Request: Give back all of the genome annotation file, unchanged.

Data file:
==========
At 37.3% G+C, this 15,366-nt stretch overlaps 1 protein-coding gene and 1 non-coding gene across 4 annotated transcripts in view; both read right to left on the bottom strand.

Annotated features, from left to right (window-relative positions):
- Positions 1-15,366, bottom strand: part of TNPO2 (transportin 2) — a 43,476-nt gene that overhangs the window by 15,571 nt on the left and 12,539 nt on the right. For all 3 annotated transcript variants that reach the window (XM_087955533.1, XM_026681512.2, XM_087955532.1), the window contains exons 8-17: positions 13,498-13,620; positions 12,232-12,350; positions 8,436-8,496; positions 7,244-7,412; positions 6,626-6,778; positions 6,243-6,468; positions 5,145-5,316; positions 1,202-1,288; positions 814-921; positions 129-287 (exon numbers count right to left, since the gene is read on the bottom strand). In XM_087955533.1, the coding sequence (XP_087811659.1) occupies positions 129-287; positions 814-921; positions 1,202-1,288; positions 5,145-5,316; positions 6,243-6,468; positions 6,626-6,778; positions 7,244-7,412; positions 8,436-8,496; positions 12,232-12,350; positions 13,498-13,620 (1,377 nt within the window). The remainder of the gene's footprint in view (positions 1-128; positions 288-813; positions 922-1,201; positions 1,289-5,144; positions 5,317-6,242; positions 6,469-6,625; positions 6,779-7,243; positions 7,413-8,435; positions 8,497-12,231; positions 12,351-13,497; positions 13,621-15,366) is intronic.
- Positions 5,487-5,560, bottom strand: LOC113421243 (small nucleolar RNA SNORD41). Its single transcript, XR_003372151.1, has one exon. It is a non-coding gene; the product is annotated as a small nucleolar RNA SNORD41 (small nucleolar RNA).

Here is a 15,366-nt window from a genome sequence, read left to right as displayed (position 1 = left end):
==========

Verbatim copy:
At 37.3% G+C, this 15,366-nt stretch overlaps 1 protein-coding gene and 1 non-coding gene across 4 annotated transcripts in view; both read right to left on the bottom strand.

Annotated features, from left to right (window-relative positions):
- Positions 1-15,366, bottom strand: part of TNPO2 (transportin 2) — a 43,476-nt gene that overhangs the window by 15,571 nt on the left and 12,539 nt on the right. For all 3 annotated transcript variants that reach the window (XM_087955533.1, XM_026681512.2, XM_087955532.1), the window contains exons 8-17: positions 13,498-13,620; positions 12,232-12,350; positions 8,436-8,496; positions 7,244-7,412; positions 6,626-6,778; positions 6,243-6,468; positions 5,145-5,316; positions 1,202-1,288; positions 814-921; positions 129-287 (exon numbers count right to left, since the gene is read on the bottom strand). In XM_087955533.1, the coding sequence (XP_087811659.1) occupies positions 129-287; positions 814-921; positions 1,202-1,288; positions 5,145-5,316; positions 6,243-6,468; positions 6,626-6,778; positions 7,244-7,412; positions 8,436-8,496; positions 12,232-12,350; positions 13,498-13,620 (1,377 nt within the window). The remainder of the gene's footprint in view (positions 1-128; positions 288-813; positions 922-1,201; positions 1,289-5,144; positions 5,317-6,242; positions 6,469-6,625; positions 6,779-7,243; positions 7,413-8,435; positions 8,497-12,231; positions 12,351-13,497; positions 13,621-15,366) is intronic.
- Positions 5,487-5,560, bottom strand: LOC113421243 (small nucleolar RNA SNORD41). Its single transcript, XR_003372151.1, has one exon. It is a non-coding gene; the product is annotated as a small nucleolar RNA SNORD41 (small nucleolar RNA).

Here is a 15,366-nt window from a genome sequence, read left to right as displayed (position 1 = left end):